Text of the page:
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“We need to consider the risk we will be bringing with us when we leave,” she said, also urging anyone in sports gatherings to take a step back from social interactions.
“If your teenage son has a girlfriend, have a conversation with her family,” she said. “There are no hard and fast rules, which makes it a challenge for all of us. We need to remember how we learned to work together while staying apart, connecting socially while physically distancing.”
In a touching moment, Henry responded to Global TV reporter Richard Zussman’s question from a 15-year-old who contacted him wanting to ask Henry if she was all right. This after Henry revealed this week that she had to step up home security after death threats and abuse.
“Don’t say things like that. My mother will be upset,” Henry joked.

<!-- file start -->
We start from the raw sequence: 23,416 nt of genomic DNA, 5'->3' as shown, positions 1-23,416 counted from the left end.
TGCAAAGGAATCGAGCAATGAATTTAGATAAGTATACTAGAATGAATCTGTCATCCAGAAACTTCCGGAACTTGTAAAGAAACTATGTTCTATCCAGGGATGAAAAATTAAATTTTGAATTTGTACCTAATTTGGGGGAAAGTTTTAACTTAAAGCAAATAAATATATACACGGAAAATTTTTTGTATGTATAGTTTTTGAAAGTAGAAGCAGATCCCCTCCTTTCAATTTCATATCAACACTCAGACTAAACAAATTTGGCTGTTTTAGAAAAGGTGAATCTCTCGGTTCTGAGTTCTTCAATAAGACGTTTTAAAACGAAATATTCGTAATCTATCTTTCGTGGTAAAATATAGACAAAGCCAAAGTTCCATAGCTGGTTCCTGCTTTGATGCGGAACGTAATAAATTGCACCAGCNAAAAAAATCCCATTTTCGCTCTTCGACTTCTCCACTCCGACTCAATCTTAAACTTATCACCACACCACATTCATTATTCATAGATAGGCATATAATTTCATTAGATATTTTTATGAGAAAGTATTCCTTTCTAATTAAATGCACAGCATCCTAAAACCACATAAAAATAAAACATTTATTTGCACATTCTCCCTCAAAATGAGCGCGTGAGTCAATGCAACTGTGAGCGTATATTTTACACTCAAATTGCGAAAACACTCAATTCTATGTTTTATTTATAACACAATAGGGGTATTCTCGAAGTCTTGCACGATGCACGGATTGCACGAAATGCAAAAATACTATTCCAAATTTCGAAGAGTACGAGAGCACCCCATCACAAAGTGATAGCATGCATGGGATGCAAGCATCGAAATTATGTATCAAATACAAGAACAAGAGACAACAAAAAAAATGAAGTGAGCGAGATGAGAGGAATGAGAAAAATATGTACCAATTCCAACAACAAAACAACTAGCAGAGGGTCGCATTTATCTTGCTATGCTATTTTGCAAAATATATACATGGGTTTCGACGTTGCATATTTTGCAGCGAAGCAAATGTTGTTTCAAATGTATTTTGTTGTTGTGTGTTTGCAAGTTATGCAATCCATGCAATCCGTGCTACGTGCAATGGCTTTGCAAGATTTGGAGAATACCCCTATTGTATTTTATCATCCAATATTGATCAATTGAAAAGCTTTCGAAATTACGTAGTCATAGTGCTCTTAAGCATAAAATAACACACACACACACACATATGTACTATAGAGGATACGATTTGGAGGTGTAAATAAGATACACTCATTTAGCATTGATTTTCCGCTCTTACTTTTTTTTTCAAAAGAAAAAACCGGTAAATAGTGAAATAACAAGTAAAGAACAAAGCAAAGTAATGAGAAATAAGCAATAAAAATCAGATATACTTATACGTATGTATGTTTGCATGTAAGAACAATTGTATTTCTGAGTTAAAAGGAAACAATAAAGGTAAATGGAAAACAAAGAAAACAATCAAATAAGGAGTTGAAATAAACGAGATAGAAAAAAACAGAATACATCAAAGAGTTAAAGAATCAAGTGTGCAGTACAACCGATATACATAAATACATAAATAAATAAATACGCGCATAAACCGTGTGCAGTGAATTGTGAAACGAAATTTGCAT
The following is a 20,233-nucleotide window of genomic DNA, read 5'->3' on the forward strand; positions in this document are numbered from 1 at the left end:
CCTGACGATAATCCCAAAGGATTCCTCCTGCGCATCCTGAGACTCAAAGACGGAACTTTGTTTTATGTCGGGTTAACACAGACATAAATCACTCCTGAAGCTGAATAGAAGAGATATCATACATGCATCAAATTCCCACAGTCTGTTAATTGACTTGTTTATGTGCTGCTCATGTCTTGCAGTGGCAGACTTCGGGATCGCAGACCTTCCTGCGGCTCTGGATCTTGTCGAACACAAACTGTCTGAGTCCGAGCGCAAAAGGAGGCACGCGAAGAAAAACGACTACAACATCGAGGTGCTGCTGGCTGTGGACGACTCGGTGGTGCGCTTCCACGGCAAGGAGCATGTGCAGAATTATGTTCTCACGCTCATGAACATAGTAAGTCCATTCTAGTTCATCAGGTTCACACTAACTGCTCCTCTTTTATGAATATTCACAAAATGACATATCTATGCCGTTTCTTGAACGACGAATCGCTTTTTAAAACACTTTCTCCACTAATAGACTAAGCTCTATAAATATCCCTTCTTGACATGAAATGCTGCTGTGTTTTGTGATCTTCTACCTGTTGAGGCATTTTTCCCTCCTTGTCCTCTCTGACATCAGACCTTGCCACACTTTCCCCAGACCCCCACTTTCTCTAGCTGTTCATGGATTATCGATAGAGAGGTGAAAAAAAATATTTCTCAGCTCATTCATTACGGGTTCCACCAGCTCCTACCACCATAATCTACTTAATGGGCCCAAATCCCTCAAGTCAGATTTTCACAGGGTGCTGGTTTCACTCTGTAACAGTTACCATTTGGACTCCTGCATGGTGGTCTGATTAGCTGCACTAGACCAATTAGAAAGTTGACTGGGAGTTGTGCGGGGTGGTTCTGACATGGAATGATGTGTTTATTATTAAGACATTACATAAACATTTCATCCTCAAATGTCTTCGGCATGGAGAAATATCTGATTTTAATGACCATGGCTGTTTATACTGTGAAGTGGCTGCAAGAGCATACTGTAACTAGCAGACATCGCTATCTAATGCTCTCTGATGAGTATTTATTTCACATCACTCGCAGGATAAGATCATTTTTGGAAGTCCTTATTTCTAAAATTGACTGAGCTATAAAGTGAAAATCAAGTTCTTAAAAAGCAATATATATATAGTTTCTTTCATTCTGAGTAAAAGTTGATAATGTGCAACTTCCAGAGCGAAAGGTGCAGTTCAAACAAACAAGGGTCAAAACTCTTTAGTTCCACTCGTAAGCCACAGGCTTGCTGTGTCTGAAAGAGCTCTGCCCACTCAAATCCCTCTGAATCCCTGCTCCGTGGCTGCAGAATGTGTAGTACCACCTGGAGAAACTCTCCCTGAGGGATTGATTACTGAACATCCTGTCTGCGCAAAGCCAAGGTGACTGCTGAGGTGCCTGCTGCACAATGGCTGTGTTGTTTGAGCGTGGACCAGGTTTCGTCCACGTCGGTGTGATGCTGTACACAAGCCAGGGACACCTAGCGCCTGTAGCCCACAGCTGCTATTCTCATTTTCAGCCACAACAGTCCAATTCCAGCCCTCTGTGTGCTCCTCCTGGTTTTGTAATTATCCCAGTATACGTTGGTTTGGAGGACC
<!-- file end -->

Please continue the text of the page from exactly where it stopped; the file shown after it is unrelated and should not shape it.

“There has been much more positive feedback that I’ve been getting on a daily basis — for myself and my team,” she said. “This has been a challenge. When people are anxious and afraid, the reaction is to lash out. These are unprecedented times. I am doing fine.”
Henry reported 61 COVID-19 hospitalizations, with 20 people in intensive care. There are 3,417 people being monitored after being exposed to someone who later tested positive.
B.C. has now had a total of 8,543 cases and 229 deaths to date, while 6,917 people who tested positive have fully recovered.
There has been one new health-care facility outbreak, at Vancouver’s Banfield Pavilion. The outbreak at the Opal by Element assisted-living home has been declared over. In total, nine long-term care or assisted-living homes and five acute-care facilities have active outbreaks.
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